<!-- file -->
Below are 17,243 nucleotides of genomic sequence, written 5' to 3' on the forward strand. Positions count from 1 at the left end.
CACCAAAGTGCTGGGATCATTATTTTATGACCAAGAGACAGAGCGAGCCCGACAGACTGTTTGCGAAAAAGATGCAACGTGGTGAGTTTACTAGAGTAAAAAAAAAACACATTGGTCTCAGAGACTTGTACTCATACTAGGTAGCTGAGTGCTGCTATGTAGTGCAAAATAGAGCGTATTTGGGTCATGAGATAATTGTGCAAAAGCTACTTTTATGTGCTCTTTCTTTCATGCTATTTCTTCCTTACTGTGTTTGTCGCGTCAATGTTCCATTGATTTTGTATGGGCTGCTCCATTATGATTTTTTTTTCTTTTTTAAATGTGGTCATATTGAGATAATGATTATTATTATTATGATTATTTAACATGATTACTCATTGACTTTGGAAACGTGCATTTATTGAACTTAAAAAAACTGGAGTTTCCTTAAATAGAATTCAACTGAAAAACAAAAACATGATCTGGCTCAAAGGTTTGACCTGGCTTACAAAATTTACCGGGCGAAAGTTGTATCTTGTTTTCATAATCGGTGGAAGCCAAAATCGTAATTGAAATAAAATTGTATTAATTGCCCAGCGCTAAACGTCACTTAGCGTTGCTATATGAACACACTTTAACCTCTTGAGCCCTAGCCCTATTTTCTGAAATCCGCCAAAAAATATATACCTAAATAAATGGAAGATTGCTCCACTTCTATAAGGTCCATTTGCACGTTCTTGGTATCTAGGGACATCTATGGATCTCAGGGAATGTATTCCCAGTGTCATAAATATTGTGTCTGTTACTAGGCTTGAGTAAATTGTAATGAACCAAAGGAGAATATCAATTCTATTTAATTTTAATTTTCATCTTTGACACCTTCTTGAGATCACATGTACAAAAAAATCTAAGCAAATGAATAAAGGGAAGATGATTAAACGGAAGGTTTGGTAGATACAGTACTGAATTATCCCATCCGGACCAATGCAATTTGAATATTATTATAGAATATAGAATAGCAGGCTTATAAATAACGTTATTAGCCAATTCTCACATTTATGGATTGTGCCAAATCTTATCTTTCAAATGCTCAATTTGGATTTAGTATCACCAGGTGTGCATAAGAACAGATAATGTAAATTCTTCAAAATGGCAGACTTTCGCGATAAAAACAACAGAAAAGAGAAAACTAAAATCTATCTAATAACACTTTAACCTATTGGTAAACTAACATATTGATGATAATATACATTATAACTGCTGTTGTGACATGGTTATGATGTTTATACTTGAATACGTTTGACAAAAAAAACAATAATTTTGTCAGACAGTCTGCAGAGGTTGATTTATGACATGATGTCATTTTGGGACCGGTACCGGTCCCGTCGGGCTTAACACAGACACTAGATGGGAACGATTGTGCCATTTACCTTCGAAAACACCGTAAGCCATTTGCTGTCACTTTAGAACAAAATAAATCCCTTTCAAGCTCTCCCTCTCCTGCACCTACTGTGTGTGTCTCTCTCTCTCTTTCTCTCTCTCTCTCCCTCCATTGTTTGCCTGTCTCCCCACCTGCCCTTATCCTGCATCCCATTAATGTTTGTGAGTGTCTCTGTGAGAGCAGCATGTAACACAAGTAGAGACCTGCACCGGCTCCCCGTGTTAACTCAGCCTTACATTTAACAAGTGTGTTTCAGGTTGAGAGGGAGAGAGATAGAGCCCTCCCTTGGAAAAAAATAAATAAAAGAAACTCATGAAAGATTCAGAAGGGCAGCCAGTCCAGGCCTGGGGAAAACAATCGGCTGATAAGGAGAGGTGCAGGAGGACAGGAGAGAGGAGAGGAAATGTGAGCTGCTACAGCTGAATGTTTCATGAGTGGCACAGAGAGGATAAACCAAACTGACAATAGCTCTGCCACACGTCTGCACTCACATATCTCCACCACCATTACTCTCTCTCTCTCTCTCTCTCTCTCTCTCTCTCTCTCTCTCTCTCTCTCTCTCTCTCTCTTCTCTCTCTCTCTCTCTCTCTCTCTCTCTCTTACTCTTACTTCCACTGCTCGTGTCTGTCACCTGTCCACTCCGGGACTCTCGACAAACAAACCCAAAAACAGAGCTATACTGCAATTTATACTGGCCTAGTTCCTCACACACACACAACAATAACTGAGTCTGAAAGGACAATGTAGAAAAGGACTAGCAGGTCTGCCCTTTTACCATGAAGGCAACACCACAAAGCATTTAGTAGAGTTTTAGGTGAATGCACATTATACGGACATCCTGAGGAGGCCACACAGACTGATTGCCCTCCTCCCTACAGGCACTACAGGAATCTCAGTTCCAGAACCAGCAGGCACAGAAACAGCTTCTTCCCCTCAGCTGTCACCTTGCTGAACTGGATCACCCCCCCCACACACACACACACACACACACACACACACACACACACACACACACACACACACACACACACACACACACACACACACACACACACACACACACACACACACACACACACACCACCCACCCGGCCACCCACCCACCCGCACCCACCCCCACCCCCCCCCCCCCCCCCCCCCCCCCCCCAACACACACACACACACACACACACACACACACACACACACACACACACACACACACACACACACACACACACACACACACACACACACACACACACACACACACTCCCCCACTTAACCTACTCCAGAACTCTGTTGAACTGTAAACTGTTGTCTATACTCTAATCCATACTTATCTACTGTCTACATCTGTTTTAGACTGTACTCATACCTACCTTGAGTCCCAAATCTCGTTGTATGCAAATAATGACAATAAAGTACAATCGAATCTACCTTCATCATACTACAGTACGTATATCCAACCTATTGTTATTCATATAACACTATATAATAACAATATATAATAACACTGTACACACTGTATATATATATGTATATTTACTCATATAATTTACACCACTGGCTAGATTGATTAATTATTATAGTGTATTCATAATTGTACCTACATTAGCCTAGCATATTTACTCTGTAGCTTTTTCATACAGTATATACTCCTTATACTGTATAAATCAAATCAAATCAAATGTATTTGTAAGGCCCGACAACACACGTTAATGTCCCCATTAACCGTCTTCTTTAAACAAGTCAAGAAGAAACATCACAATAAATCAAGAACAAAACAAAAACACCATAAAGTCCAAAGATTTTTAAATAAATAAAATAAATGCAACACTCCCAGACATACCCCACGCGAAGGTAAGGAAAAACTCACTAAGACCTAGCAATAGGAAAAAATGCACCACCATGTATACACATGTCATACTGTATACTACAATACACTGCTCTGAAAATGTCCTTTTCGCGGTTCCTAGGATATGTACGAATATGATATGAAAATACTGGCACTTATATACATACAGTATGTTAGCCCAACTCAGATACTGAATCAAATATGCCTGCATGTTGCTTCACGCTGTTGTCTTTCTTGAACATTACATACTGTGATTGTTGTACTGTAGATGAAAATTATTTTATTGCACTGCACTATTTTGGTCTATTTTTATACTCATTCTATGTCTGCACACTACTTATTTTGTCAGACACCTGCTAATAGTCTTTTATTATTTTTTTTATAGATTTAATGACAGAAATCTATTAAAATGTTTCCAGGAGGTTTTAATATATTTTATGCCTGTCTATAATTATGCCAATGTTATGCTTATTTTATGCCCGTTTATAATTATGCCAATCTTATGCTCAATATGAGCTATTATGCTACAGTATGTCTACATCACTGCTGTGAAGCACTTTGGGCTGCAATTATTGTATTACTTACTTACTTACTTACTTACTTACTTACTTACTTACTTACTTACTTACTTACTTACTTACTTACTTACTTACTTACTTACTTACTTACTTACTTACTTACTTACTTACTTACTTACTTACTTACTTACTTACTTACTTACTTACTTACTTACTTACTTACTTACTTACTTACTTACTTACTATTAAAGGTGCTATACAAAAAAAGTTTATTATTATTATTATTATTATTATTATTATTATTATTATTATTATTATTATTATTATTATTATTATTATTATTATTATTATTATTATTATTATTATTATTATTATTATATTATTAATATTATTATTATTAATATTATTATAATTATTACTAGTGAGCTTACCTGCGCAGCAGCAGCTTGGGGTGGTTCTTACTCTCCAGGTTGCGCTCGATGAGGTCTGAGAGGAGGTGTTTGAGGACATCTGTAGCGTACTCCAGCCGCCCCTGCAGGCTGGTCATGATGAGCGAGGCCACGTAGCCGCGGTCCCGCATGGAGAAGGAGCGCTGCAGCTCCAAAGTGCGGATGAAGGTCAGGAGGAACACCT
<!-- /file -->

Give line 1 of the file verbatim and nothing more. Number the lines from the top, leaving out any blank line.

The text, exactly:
Below are 17,243 nucleotides of genomic sequence, written 5' to 3' on the forward strand. Positions count from 1 at the left end.